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What Indian pharma research must learn from Sun Pharma's Glaucoma drug experience

Between December last and August this year, SPARC received two Complete Response Letters or CRLs from the US Food and Drug Administration (USFDA), which in effect means the product application cannot be approved in its current form.

twitter-logo E Kumar Sharma        Last Updated: August 7, 2015  | 18:00 IST

E Kumar Sharma, Associate Editor
Glaucoma is a health condition that affects the eye. It needs urgent attention and lifelong care. Left unattended, glaucoma can lead to loss of eyesight. There are no known early symptoms and the best solution is for people over 40 years to have regular eye checkups, though glaucoma could, in some rare cases, affect children too.

According to Glaucoma Society of India, Glaucoma is the third leading cause of blindness in India - 12 million people are affected accounting for 12.8 per cent of the country's blindness.

It is a global problem. In the US, for instance, Glaucoma prevalence is reported at 1.9 per cent of the US population aged 40 or older. That means roughly 2.7 million Americans have Glaucoma.

Such patients have to be put on a dose of eye drops for life much like lifelong medication for patients of diabetes or hypertension. However, most of these eye drops tend to have side effects or other associated problems. This is because most such drops contain a preservative called Benzalkonium Chloride (BAK in quickspeak). Over time, BAK tends to prove harmful to the eye surface. In many cases, it leads to redness in the eye with symptoms like tearing, burning or itching making patients uncomfortable.

Therefore, the trend globally today is to move towards eye drops that are BAK-free. From India, Sun Pharma Advanced Research Company or SPARC has come up with a differentiated product - it is not a generic since SPARC has developed a new technology platform that avoids the use of BAK and has undertaken clinical studies in the US for this.

It has launched a product based on this in India called Letoprost RT. However, it is facing challenges in getting the approval to launch a similar product, Xelpros, in the US market. Fortunately, as one gathers from company statements, these are not about some fundamental issues like the need for new or additional clinical data.

Between December last and August this year, SPARC received two Complete Response Letters or CRLs from the US Food and Drug Administration (USFDA), which in effect means the product application cannot be approved in its current form.

When on December 1, 2014, SPARC announced that the FDA had issued a CRL to its New Drug Application (NDA) for Xelpros, it said: "While the FDA did not seek any additional information for supporting clinical data, it sought additional information on certain labelling and other deficiencies for processing the NDA."

Again on August 1, 2015, it informed the bourses that it had received another CRL to its NDA for Xelpros. What is important, it said, "SPARC submitted a response to an earlier CRL it had received from the USFDA, wherein no additional preclinical or clinical data was required. While the USFDA has accepted the clarifications and changes to the labelling, SPARC has now received another CRL from the USFDA seeking minor changes to the proposed labelling. SPARC hopes to address these requirements soon."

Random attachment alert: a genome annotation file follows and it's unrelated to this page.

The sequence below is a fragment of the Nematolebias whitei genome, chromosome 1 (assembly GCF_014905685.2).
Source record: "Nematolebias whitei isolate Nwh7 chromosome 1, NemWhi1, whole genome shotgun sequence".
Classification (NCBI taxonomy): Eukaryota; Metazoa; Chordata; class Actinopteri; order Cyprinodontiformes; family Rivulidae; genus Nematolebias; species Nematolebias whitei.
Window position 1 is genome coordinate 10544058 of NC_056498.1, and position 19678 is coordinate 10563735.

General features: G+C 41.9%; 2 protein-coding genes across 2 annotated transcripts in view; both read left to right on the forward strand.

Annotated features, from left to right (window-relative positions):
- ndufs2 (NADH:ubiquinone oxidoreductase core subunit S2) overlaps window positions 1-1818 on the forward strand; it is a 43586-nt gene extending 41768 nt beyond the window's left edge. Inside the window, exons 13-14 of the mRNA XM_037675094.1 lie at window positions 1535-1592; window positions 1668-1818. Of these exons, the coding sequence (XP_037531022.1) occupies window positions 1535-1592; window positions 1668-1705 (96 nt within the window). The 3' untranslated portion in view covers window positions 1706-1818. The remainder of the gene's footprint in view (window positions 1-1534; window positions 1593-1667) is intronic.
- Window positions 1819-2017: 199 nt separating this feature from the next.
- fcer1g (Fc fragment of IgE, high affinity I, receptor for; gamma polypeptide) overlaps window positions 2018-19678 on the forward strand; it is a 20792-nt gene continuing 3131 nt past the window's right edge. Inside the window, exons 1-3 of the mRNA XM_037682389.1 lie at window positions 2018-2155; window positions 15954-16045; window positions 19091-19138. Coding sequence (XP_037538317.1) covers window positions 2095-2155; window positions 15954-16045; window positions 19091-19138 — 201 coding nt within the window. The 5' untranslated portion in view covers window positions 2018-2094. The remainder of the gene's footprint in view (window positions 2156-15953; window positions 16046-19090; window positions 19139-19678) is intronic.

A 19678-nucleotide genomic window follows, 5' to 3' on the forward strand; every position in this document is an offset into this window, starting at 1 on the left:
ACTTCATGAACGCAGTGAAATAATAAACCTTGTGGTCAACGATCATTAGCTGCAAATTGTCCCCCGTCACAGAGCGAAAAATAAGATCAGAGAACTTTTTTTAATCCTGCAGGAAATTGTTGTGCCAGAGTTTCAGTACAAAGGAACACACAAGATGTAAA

First learning: It is very likely that one is not able to clearly understand what the regulator wants, and that becomes a challenge in itself. Says Anil Raghavan, CEO (R&D) at SPARC: "FDA identifies deficiencies in NDA applications and responds in the form of Complete Response Letters (CRL). The response to a CRL is based on best understanding and interpretation of the queries / comments contained in the CRL. However, FDA has the final say in determining whether a response is adequately addressing queries/comments in a CRL." It is important that Indian pharma companies doing research and seeking product approvals abroad understand this well.

Second learning: having an identical product launched in India gives you no advantage. According to SPARC, Xelpros, the product for which it is seeking approval from the USFDA is no different from Letoprost RT that it has in the Indian market. In other words, having a product in India (despite all the good reasons for a Make-in-India pitch) does not seem to be give any comparative advantage to a company planning to launch a product abroad. And it all just boils down to following the existing norm where every country has to anyway approve each product individually.

Third learning and perhaps a very important one for Indian pharma companies from the SPARC experience is with the manufacturing process that a new R&D product has to fall back on. If we are found wanting in this, even a great product development process will not help. Consider this: In the latest CRL that SPARC got from the FDA. Since the product is to be manufactured at Sun Pharma's Halol facility in Gujarat, SPARC says: "The USFDA has indicated that a satisfactory resolution of the cGMP deficiencies at this facility is a prerequisite for the final approval of Xelpros." The USFDA had observed certain cGMP deviations at this facility of Sun Pharma during the inspection conducted by the regulator in September last year.

On the connect between Sun Pharma and SPARC on this, as many would know, in June this year SPARC licensed out XelprosTM (Latanoprost BAK-free eye drops) to a subsidiary of Sun Pharma for the US market. In addition to up-front payment of $3 million, SPARC will receive certain other milestone payments, both totalling to $16 million from Sun Pharma. It is also eligible for certain defined royalties and additional milestone payments linked to the actual sales performance of Xelpros.

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